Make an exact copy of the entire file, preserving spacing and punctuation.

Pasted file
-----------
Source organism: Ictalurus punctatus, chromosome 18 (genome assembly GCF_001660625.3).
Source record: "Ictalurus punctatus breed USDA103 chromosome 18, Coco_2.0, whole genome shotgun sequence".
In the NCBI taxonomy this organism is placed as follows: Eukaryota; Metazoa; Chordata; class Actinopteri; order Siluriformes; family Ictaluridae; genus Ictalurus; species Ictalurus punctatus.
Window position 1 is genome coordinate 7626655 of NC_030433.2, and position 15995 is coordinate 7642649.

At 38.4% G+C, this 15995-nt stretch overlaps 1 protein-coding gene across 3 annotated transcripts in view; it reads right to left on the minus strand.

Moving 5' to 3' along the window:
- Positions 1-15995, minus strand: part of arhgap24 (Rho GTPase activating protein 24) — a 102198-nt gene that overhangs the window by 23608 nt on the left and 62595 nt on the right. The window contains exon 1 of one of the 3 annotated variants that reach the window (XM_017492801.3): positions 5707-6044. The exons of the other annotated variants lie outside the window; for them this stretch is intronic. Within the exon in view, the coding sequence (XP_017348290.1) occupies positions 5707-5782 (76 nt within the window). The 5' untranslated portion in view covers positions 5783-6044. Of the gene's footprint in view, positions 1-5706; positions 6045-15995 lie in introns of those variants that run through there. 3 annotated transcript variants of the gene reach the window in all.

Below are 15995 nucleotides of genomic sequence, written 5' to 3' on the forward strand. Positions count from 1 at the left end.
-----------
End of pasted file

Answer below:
Source organism: Ictalurus punctatus, chromosome 18 (genome assembly GCF_001660625.3).
Source record: "Ictalurus punctatus breed USDA103 chromosome 18, Coco_2.0, whole genome shotgun sequence".
In the NCBI taxonomy this organism is placed as follows: Eukaryota; Metazoa; Chordata; class Actinopteri; order Siluriformes; family Ictaluridae; genus Ictalurus; species Ictalurus punctatus.
Window position 1 is genome coordinate 7626655 of NC_030433.2, and position 15995 is coordinate 7642649.

At 38.4% G+C, this 15995-nt stretch overlaps 1 protein-coding gene across 3 annotated transcripts in view; it reads right to left on the minus strand.

Moving 5' to 3' along the window:
- Positions 1-15995, minus strand: part of arhgap24 (Rho GTPase activating protein 24) — a 102198-nt gene that overhangs the window by 23608 nt on the left and 62595 nt on the right. The window contains exon 1 of one of the 3 annotated variants that reach the window (XM_017492801.3): positions 5707-6044. The exons of the other annotated variants lie outside the window; for them this stretch is intronic. Within the exon in view, the coding sequence (XP_017348290.1) occupies positions 5707-5782 (76 nt within the window). The 5' untranslated portion in view covers positions 5783-6044. Of the gene's footprint in view, positions 1-5706; positions 6045-15995 lie in introns of those variants that run through there. 3 annotated transcript variants of the gene reach the window in all.

Below are 15995 nucleotides of genomic sequence, written 5' to 3' on the forward strand. Positions count from 1 at the left end.